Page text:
Action needed to stop carnage on the A66
Sir, Further to the front page article (Herald, 7th April) about drivers “facing Russian roulette” on the A66, I was many years ago led to believe that when the Penrith bypass, which is now part of the M6, opened in November, 1968, the road builder, Alfred McAlpine, and the bridge builder, Leonard Fairclough, were lobbying the Labour government of the day to open up the A66 dual carriageway project for tenders as they would have been able to put forward a favourable bid due to the fact that they had all of their equipment in situ.
Needless to say it never happened and we now have this disastrous situation of bits of bad road joined together with dual carriageway sections.
Another rumour was that in its heyday British Gypsum wanted an eastern bypass to Kirkby Thore so as its lorries could access the A66 without having to negotiate the bad junction at the Bridge End pub, and the company was allegedly willing to contribute to the cost. Needless to say it never happened.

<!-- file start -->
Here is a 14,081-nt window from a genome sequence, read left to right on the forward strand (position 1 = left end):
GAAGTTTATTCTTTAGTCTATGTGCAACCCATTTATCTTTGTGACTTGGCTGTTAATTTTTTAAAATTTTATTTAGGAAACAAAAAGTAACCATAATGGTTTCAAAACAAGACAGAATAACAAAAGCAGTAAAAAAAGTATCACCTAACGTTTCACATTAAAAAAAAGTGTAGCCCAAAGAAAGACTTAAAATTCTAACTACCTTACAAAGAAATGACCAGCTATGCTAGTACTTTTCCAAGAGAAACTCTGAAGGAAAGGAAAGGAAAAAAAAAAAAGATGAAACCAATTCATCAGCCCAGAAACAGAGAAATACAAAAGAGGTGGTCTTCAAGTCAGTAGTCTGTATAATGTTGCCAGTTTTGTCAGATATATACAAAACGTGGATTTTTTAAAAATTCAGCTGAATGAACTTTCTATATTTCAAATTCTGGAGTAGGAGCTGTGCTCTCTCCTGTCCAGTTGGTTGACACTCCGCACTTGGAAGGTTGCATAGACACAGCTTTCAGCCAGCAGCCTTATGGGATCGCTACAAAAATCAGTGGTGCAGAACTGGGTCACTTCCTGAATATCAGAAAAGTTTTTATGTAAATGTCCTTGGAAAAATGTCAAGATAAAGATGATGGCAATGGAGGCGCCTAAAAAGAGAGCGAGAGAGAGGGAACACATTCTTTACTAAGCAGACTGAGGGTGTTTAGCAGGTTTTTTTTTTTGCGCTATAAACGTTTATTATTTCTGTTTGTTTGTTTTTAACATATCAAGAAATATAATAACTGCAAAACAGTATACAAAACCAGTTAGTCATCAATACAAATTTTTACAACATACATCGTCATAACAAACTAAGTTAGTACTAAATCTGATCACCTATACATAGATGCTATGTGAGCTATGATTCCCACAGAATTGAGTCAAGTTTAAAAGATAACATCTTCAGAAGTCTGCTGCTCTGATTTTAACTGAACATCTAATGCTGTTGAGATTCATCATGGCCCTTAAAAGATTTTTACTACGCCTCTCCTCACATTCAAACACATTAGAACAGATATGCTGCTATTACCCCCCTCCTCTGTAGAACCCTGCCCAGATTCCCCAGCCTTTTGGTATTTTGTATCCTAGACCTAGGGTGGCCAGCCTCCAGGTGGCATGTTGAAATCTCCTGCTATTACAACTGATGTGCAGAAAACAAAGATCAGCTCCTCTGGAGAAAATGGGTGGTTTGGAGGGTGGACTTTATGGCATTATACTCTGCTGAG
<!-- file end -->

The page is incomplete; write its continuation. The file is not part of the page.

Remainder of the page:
Now the situation on the A66 from Scotch Corner to Penrith is going to get worse. As the improvements to the A1/M are nearing completion, the preferred route from London and the south will be via the A1/M, avoiding the congestion on the M1/M6, and once at Scotch Corner all of the Lakes and west of Scotland traffic will come over the A66.
If this road was, for example “down south”, it would have been improved long ago, so it’s about time the politicians and local councillors stopped waffling and took some action to stop the carnage.
Having been a long distance lorry driver in my younger days I have been involved in two accidents on the A66, both in the same circumstances with other lorry drivers travelling in the opposite direction falling asleep at the wheel. Luckily both were just glancing blows and not full head-on collisions or I might not be here today to tell the tale. Yours etc,
Maple Drive, Penrith.